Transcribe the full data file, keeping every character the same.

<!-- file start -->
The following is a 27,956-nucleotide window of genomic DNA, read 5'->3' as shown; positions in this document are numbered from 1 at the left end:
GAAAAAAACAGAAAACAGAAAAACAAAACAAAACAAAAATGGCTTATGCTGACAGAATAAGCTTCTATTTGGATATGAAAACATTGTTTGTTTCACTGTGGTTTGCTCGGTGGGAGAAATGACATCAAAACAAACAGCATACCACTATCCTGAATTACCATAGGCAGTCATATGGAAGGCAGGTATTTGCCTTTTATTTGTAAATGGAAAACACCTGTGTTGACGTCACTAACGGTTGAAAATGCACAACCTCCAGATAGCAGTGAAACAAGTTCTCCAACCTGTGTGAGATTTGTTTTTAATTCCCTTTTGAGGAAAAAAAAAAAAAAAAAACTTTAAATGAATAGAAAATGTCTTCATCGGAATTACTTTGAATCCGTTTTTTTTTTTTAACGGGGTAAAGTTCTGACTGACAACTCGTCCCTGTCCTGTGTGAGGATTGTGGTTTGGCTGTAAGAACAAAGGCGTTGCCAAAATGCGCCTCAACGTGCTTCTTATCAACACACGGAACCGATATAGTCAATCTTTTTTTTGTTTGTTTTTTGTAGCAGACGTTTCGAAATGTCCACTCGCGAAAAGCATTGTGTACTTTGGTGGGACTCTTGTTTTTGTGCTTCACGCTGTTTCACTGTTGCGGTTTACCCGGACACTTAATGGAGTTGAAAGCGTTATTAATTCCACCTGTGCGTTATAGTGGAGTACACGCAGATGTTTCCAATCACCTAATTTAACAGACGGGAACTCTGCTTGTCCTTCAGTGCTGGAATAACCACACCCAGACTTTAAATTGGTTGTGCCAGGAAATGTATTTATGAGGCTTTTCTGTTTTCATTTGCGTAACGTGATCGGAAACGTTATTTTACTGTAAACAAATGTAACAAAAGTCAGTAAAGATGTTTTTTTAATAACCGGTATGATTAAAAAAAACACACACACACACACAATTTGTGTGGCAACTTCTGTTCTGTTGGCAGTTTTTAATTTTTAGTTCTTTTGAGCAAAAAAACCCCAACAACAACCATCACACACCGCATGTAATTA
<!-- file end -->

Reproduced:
The following is a 27,956-nucleotide window of genomic DNA, read 5'->3' as shown; positions in this document are numbered from 1 at the left end:
GAAAAAAACAGAAAACAGAAAAACAAAACAAAACAAAAATGGCTTATGCTGACAGAATAAGCTTCTATTTGGATATGAAAACATTGTTTGTTTCACTGTGGTTTGCTCGGTGGGAGAAATGACATCAAAACAAACAGCATACCACTATCCTGAATTACCATAGGCAGTCATATGGAAGGCAGGTATTTGCCTTTTATTTGTAAATGGAAAACACCTGTGTTGACGTCACTAACGGTTGAAAATGCACAACCTCCAGATAGCAGTGAAACAAGTTCTCCAACCTGTGTGAGATTTGTTTTTAATTCCCTTTTGAGGAAAAAAAAAAAAAAAAAACTTTAAATGAATAGAAAATGTCTTCATCGGAATTACTTTGAATCCGTTTTTTTTTTTTAACGGGGTAAAGTTCTGACTGACAACTCGTCCCTGTCCTGTGTGAGGATTGTGGTTTGGCTGTAAGAACAAAGGCGTTGCCAAAATGCGCCTCAACGTGCTTCTTATCAACACACGGAACCGATATAGTCAATCTTTTTTTTGTTTGTTTTTTGTAGCAGACGTTTCGAAATGTCCACTCGCGAAAAGCATTGTGTACTTTGGTGGGACTCTTGTTTTTGTGCTTCACGCTGTTTCACTGTTGCGGTTTACCCGGACACTTAATGGAGTTGAAAGCGTTATTAATTCCACCTGTGCGTTATAGTGGAGTACACGCAGATGTTTCCAATCACCTAATTTAACAGACGGGAACTCTGCTTGTCCTTCAGTGCTGGAATAACCACACCCAGACTTTAAATTGGTTGTGCCAGGAAATGTATTTATGAGGCTTTTCTGTTTTCATTTGCGTAACGTGATCGGAAACGTTATTTTACTGTAAACAAATGTAACAAAAGTCAGTAAAGATGTTTTTTTAATAACCGGTATGATTAAAAAAAACACACACACACACACAATTTGTGTGGCAACTTCTGTTCTGTTGGCAGTTTTTAATTTTTAGTTCTTTTGAGCAAAAAAACCCCAACAACAACCATCACACACCGCATGTAATTA